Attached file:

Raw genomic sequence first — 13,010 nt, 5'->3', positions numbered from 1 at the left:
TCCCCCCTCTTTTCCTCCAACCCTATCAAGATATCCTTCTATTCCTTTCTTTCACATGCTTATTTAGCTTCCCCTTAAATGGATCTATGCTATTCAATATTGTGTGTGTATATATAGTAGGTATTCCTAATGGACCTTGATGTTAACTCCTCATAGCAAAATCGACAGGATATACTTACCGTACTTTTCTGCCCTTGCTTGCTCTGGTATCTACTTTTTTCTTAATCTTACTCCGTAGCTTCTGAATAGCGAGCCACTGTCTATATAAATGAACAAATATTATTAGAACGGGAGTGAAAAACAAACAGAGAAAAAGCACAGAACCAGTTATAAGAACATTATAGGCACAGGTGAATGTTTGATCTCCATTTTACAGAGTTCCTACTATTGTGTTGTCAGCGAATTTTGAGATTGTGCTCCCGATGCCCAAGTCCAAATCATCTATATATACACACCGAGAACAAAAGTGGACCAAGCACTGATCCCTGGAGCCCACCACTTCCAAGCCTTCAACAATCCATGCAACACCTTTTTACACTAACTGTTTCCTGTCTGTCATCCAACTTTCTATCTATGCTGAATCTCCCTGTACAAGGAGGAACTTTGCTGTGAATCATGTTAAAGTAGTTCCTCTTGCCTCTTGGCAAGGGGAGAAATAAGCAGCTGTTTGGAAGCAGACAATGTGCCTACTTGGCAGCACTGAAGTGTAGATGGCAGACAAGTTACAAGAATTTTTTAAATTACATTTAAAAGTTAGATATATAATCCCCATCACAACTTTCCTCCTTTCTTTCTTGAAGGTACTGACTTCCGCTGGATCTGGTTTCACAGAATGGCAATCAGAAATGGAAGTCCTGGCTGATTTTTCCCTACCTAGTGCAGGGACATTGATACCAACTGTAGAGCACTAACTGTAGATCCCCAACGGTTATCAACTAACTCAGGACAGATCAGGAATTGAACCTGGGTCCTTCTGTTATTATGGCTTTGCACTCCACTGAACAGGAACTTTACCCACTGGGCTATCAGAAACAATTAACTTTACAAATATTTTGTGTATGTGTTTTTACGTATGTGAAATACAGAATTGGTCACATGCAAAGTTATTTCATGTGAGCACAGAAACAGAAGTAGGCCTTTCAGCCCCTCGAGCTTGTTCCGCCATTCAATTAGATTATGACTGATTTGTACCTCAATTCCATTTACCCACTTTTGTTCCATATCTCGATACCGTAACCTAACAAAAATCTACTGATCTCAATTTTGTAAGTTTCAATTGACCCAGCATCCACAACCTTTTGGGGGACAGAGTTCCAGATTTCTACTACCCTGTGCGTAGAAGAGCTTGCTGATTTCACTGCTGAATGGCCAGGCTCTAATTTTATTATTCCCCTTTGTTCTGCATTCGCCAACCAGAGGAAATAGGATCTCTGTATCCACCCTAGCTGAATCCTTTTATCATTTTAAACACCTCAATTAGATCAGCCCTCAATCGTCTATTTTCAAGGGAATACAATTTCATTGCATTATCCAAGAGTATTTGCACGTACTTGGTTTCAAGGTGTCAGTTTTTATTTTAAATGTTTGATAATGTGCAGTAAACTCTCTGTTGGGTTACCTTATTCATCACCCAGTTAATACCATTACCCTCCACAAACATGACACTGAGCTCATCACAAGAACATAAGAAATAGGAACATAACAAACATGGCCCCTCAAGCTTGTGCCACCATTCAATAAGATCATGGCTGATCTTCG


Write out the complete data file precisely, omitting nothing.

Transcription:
Raw genomic sequence first — 13,010 nt, 5'->3', positions numbered from 1 at the left:
TCCCCCCTCTTTTCCTCCAACCCTATCAAGATATCCTTCTATTCCTTTCTTTCACATGCTTATTTAGCTTCCCCTTAAATGGATCTATGCTATTCAATATTGTGTGTGTATATATAGTAGGTATTCCTAATGGACCTTGATGTTAACTCCTCATAGCAAAATCGACAGGATATACTTACCGTACTTTTCTGCCCTTGCTTGCTCTGGTATCTACTTTTTTCTTAATCTTACTCCGTAGCTTCTGAATAGCGAGCCACTGTCTATATAAATGAACAAATATTATTAGAACGGGAGTGAAAAACAAACAGAGAAAAAGCACAGAACCAGTTATAAGAACATTATAGGCACAGGTGAATGTTTGATCTCCATTTTACAGAGTTCCTACTATTGTGTTGTCAGCGAATTTTGAGATTGTGCTCCCGATGCCCAAGTCCAAATCATCTATATATACACACCGAGAACAAAAGTGGACCAAGCACTGATCCCTGGAGCCCACCACTTCCAAGCCTTCAACAATCCATGCAACACCTTTTTACACTAACTGTTTCCTGTCTGTCATCCAACTTTCTATCTATGCTGAATCTCCCTGTACAAGGAGGAACTTTGCTGTGAATCATGTTAAAGTAGTTCCTCTTGCCTCTTGGCAAGGGGAGAAATAAGCAGCTGTTTGGAAGCAGACAATGTGCCTACTTGGCAGCACTGAAGTGTAGATGGCAGACAAGTTACAAGAATTTTTTAAATTACATTTAAAAGTTAGATATATAATCCCCATCACAACTTTCCTCCTTTCTTTCTTGAAGGTACTGACTTCCGCTGGATCTGGTTTCACAGAATGGCAATCAGAAATGGAAGTCCTGGCTGATTTTTCCCTACCTAGTGCAGGGACATTGATACCAACTGTAGAGCACTAACTGTAGATCCCCAACGGTTATCAACTAACTCAGGACAGATCAGGAATTGAACCTGGGTCCTTCTGTTATTATGGCTTTGCACTCCACTGAACAGGAACTTTACCCACTGGGCTATCAGAAACAATTAACTTTACAAATATTTTGTGTATGTGTTTTTACGTATGTGAAATACAGAATTGGTCACATGCAAAGTTATTTCATGTGAGCACAGAAACAGAAGTAGGCCTTTCAGCCCCTCGAGCTTGTTCCGCCATTCAATTAGATTATGACTGATTTGTACCTCAATTCCATTTACCCACTTTTGTTCCATATCTCGATACCGTAACCTAACAAAAATCTACTGATCTCAATTTTGTAAGTTTCAATTGACCCAGCATCCACAACCTTTTGGGGGACAGAGTTCCAGATTTCTACTACCCTGTGCGTAGAAGAGCTTGCTGATTTCACTGCTGAATGGCCAGGCTCTAATTTTATTATTCCCCTTTGTTCTGCATTCGCCAACCAGAGGAAATAGGATCTCTGTATCCACCCTAGCTGAATCCTTTTATCATTTTAAACACCTCAATTAGATCAGCCCTCAATCGTCTATTTTCAAGGGAATACAATTTCATTGCATTATCCAAGAGTATTTGCACGTACTTGGTTTCAAGGTGTCAGTTTTTATTTTAAATGTTTGATAATGTGCAGTAAACTCTCTGTTGGGTTACCTTATTCATCACCCAGTTAATACCATTACCCTCCACAAACATGACACTGAGCTCATCACAAGAACATAAGAAATAGGAACATAACAAACATGGCCCCTCAAGCTTGTGCCACCATTCAATAAGATCATGGCTGATCTTCG